|Grant Number:||5R01CA154823-02 Interpret this number|
|Primary Investigator:||Klein, Alison|
|Organization:||Johns Hopkins University|
|Project Title:||Validation and Fine-Scale Mapping of Pancreatic Cancer Susceptibility Loci|
DESCRIPTION (provided by applicant): Pancreatic cancer is the 4th leading cause of cancer death in the United States. This is in large part due to the rapidly fatal course of this disease, as the vast majority of patients die within months of diagnosis and the five- year survival rate is less than 5%. Like all cancers, pancreatic cancer is a fundamentally genetic disease caused by inherited and acquired genetic mutations. Two genome-wide association studies of pancreatic cancer, PanScan I and PanScan II, have recently been completed. These studies have identified four promising regions involved in pancreatic cancer susceptibility: ABO rs505922 (P=4.3.10-6), two correlated SNPs on chromosome 13q22.1, rs9543325 (P=3.3.10-11) and rs9564966 (P=5.9.10-8), rs3790844 (P=2.4.10-10) on chromosome 1q32.1, and rs401681 (P=3.7.10-7) on 5p15.33. The goal of this project is to conduct fine-mapping and large-scale validation genotyping of the potential pancreatic cancer susceptibility variants identified in the recently completed PanScan I and PanScan II studies, in an independent set of 4,000 cases and 4,000 controls from over 10 studies. This will be the first well-powered large-scale replication of these findings. Joint-analysis of these data with the data from PanScanI and II will also be conducted. We will also determine known risk factors for pancreatic cancer including, cigarette smoking and diabetes modify these associations. PUBLIC HEALTH RELEVANCE: Genome-wide association studies (GWAS) are powerful tools to identify changes in DNA associated with diseases. These studies have identified many genes that play an important role in breast, prostate and colon cancers but the first of these studies have only recently been completed for pancreatic cancer. Before the findings of these studies can be translated into the patient setting, replication of the initial findings needs to be conducted to establish that changes in DNA are "truly" associated with pancreatic cancer, not false findings. Furthermore, follow-up GWA studies also have the potential to identify novel associations. Therefore the goal of this study will be to validate the initial pancreatic cancer GWAS findings and identify novel DNA changes that may be associated with pancreatic cancer.
Identification Of Germline Genomic Copy Number Variation In Familial Pancreatic Cancer
Authors: Al-Sukhni W. , Joe S. , Lionel A.C. , Zwingerman N. , Zogopoulos G. , Marshall C.R. , Borgida A. , Holter S. , Gropper A. , Moore S. , et al. .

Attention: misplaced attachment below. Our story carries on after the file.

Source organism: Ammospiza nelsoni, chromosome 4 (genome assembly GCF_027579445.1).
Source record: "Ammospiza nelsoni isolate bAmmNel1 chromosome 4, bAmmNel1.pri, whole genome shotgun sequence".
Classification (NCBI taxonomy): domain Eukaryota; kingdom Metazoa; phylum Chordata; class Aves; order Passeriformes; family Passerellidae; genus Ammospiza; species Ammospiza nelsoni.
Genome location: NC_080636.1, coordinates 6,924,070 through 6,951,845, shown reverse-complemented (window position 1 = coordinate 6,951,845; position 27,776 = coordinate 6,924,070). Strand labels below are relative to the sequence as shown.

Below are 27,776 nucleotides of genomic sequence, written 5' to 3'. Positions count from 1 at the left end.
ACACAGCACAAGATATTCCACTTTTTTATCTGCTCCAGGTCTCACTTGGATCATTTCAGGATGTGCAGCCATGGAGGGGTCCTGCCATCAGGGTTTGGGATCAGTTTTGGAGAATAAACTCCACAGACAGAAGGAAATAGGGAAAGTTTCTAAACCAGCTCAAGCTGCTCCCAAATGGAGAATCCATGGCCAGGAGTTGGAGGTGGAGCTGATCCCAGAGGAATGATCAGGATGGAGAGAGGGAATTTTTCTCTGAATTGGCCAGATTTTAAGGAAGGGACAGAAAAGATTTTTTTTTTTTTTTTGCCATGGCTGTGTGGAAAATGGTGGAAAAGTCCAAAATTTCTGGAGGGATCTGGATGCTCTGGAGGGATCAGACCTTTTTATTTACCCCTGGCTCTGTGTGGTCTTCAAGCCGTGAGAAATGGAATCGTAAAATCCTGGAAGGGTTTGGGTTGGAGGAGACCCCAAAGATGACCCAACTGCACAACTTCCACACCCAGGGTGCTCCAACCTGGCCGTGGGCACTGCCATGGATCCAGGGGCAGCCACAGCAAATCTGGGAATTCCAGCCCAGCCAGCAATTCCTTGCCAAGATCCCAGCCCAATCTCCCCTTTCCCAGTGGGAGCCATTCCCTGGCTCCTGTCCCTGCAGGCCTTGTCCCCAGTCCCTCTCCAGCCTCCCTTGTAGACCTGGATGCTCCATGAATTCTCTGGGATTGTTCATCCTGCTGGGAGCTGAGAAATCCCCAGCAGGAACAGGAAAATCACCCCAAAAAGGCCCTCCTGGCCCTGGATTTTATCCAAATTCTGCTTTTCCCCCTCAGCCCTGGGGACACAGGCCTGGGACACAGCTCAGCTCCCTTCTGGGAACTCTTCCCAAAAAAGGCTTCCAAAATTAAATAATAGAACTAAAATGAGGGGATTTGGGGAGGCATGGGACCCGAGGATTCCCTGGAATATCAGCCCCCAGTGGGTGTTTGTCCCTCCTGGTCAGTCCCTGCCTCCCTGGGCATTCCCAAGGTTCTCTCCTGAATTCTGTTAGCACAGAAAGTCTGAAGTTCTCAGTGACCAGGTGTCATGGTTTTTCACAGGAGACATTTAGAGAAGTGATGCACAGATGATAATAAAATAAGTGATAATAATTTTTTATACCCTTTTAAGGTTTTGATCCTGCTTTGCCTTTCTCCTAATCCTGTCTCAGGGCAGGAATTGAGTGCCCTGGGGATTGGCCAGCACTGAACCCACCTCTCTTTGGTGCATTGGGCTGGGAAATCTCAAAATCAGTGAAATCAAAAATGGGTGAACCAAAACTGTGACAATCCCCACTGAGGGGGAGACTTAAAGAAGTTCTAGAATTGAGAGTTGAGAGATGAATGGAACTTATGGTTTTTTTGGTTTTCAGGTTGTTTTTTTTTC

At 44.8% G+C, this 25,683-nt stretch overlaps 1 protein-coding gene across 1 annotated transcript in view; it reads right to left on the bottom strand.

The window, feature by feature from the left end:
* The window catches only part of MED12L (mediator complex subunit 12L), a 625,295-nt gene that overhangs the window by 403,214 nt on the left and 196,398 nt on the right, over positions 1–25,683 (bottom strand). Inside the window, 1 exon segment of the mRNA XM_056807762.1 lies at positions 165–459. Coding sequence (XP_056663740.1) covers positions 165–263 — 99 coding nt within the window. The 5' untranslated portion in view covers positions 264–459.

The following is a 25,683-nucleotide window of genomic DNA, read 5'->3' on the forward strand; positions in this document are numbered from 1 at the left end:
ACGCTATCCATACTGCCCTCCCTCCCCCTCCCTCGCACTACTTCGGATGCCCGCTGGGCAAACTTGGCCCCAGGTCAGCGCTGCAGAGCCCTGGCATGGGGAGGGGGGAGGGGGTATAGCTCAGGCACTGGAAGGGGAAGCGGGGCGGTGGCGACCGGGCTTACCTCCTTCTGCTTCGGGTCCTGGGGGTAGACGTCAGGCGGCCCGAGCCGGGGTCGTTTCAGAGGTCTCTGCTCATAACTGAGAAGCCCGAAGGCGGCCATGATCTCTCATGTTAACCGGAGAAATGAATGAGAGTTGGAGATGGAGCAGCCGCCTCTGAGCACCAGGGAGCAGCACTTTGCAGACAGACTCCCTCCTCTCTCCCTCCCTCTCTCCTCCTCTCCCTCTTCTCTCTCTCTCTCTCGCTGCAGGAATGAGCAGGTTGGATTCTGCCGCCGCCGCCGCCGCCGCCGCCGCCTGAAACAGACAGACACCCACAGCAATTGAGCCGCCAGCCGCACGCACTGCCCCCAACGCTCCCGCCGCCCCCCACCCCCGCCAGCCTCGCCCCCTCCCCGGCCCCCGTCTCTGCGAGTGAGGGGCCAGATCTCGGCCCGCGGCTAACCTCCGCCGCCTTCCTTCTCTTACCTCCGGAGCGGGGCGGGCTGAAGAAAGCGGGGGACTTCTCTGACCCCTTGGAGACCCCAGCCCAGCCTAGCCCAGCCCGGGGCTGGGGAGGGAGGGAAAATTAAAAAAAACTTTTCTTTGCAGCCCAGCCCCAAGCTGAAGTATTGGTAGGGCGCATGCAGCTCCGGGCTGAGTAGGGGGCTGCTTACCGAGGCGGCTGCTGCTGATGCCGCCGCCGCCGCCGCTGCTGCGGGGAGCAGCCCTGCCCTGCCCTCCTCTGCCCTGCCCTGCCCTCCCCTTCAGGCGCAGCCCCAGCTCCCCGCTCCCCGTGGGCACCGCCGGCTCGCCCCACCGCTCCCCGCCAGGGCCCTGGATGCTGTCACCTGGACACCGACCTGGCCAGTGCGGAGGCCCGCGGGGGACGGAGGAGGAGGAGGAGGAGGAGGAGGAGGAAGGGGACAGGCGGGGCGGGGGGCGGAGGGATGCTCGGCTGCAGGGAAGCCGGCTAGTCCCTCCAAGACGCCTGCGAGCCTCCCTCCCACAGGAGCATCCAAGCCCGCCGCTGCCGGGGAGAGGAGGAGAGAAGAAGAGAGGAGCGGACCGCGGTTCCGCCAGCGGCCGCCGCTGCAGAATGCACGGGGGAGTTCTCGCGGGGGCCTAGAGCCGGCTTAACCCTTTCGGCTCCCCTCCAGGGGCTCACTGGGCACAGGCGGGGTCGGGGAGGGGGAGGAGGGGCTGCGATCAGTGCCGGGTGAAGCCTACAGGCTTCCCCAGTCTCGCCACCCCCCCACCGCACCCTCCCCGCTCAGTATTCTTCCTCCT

Source: Human Genetics, 2012 Sep; 131(9), p. 1481-94.
Genome-wide Sequencing To Identify The Cause Of Hereditary Cancer Syndromes: With Examples From Familial Pancreatic Cancer
Authors: Roberts N.J. , Klein A.P. .
Source: Cancer Letters, 2013-11-01 00:00:00.0; 340(2), p. 227-33.
Identifying People At A High Risk Of Developing Pancreatic Cancer
Authors: Klein A.P. .
Source: Nature Reviews. Cancer, 2013 Jan; 13(1), p. 66-74.
Recent Progress In Pancreatic Cancer
Authors: Wolfgang C.L. , Herman J.M. , Laheru D.A. , Klein A.P. , Erdek M.A. , Fishman E.K. , Hruban R.H. .
Source: Ca: A Cancer Journal For Clinicians, 2013 Sep; 63(5), p. 318-48.
An Absolute Risk Model To Identify Individuals At Elevated Risk For Pancreatic Cancer In The General Population
Authors: Klein A.P. , Lindström S. , Mendelsohn J.B. , Steplowski E. , Arslan A.A. , Bueno-de-Mesquita H.B. , Fuchs C.S. , Gallinger S. , Gross M. , Helzlsouer K. , et al. .
Source: Plos One, 2013; 8(9), p. e72311.
Genes-environment Interactions In Obesity- And Diabetes-associated Pancreatic Cancer: A Gwas Data Analysis
Authors: Tang H. , Wei P. , Duell E.J. , Risch H.A. , Olson S.H. , Bueno-de-Mesquita H.B. , Gallinger S. , Holly E.A. , Petersen G.M. , Bracci P.M. , et al. .
Source: Cancer Epidemiology, Biomarkers & Prevention : A Publication Of The American Association For Cancer Research, Cosponsored By The American Society Of Preventive Oncology, 2014 Jan; 23(1), p. 98-106.
Tert Gene Harbors Multiple Variants Associated With Pancreatic Cancer Susceptibility
Authors: Campa D. , Rizzato C. , Stolzenberg-Solomon R. , Pacetti P. , Vodicka P. , Cleary S.P. , Capurso G. , Bueno-de-Mesquita H.B. , Werner J. , Gazouli M. , et al. .
Source: International Journal Of Cancer, 2015-11-01 00:00:00.0; 137(9), p. 2175-83.
Common Variation At 2p13.3, 3q29, 7p13 And 17q25.1 Associated With Susceptibility To Pancreatic Cancer
Authors: Childs E.J. , Mocci E. , Campa D. , Bracci P.M. , Gallinger S. , Goggins M. , Li D. , Neale R.E. , Olson S.H. , Scelo G. , et al. .
Source: Nature Genetics, 2015 Aug; 47(8), p. 911-6.
Whole Genome Sequencing Defines The Genetic Heterogeneity Of Familial Pancreatic Cancer
Authors: Roberts N.J. , Norris A.L. , Petersen G.M. , Bondy M.L. , Brand R. , Gallinger S. , Kurtz R.C. , Olson S.H. , Rustgi A.K. , Schwartz A.G. , et al. .
Source: Cancer Discovery, 2016 Feb; 6(2), p. 166-75.